TRACE is designed as a free flight experiment to test and evaluate the use of transpirative heat shields on a sounding rocket. The key to a successful experiment is to ensure the flight envelope allows for sufficient heating of the experiment surfaces. The concept of a free-flying experiment as a testbed for such a transpiration cooling experiment was laid out in the bachelor thesis “Design of a free-flight experiment to be carried on the REXUS mission” by Clemens Weitzel. It showed that high speeds in dense atmosphere allow such a free flight experiment within the flight envelope of a REXUS mission. Nevertheless, extensive aerodynamic optimizations of the re-entry vehicle are necessary.
Our proposed re-entry vehicle consists of a 15° cone with a rounded nose and an aerodynamically optimized boat tail. The experiment is designed to fit in the nose cone of a REXUS rocket and to be ejected after the rocket is despun. It will be passively aerodynamically stabilized.
The experiment itself consists of two reference surfaces and two transpiration cooling tiles. The forward cone will be split into four quadrants. Two opposing quadrants will house the transpiration cooling experiment with the two other opposing quadrants acting as reference surfaces. The entire forward cone surface will be made of PEEK, a high-temperature resistant thermoplastic polymer with the required properties to ensure sufficient heating of the reference surfaces. The transpiration cooling elements will be manufactured out of PEEK with a porous structure. They will be cooled cooling gas from inside the capsule. Besides the cooling system, the nose cone houses a set of temperature and heat flux sensors, as well as electronics for data logging, avionics, and system control.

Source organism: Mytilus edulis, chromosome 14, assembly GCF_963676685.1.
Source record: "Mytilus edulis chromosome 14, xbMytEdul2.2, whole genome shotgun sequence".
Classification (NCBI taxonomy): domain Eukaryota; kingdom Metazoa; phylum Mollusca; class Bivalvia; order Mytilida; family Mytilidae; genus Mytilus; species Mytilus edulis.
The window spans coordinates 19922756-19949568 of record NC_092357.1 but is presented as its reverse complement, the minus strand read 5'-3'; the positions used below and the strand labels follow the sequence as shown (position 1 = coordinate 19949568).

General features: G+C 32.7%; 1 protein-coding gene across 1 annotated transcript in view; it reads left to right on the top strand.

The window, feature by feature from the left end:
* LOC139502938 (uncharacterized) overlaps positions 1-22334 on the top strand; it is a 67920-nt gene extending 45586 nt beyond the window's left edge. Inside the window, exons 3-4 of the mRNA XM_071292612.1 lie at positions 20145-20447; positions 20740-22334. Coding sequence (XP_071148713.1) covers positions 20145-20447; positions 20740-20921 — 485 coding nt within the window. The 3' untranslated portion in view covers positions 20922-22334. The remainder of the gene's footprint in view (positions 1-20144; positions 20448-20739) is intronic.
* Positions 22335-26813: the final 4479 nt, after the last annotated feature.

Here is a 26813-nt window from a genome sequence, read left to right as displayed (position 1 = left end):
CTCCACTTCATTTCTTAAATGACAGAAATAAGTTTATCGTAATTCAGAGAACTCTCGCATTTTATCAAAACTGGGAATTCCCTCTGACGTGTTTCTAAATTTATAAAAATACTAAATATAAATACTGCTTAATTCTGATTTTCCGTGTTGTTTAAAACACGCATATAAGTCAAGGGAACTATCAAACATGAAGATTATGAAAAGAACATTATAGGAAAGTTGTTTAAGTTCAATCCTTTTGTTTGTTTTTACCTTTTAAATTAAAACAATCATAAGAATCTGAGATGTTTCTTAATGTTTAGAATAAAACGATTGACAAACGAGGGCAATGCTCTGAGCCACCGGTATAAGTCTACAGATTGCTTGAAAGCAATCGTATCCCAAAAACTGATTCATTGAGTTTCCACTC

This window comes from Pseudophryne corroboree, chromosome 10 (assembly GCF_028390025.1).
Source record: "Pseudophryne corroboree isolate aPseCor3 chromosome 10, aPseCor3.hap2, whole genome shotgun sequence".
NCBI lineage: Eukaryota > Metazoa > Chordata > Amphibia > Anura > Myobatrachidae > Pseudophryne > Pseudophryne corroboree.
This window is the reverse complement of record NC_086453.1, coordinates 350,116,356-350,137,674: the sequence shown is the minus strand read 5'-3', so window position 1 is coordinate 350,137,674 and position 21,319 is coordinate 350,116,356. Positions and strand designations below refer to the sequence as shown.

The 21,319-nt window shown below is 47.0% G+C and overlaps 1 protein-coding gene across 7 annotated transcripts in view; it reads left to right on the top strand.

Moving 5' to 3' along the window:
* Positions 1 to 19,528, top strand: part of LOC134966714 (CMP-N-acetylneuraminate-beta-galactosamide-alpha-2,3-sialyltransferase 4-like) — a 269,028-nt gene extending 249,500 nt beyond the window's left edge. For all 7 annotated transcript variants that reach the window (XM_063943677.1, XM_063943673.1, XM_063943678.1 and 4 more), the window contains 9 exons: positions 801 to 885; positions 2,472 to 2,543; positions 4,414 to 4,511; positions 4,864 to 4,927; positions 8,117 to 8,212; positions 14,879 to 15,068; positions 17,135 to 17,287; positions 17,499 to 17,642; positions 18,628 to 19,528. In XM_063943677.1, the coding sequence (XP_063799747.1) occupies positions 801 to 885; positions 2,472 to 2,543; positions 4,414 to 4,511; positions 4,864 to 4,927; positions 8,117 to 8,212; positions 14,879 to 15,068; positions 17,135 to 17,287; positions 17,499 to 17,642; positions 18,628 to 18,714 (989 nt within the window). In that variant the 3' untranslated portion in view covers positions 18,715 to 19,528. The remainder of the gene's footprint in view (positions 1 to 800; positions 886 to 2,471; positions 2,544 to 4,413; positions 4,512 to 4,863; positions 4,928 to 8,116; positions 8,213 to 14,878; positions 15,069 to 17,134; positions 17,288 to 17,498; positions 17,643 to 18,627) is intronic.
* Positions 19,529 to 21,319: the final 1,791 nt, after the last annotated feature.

For our mission goal, a full recovery of the TRACE free flying unit can be achieved by using a two-stage parachute system consisting of a drogue and main parachute. The experiment recovery starts at an altitude of 8000m. During the first stage, the boattail is ejected and the drogue parachute deployed. The parachute decelerates the experiment from supersonic to subsonic velocities. In the second stage, the main parachute is opened which slows down the TRACE free flying unit to a lower terminal velocity for landing. To facilitate the staging, the experiment has multiple points of separation.
Besides data storage, the TRACE free flying also contains an Iridium satellite communication module, a GNSS module, and a power management system to help with locating it after landing. It has enough power for at least 5 hours of transmission. The following graphic shows the estimated velocity on the re-entry trajectory.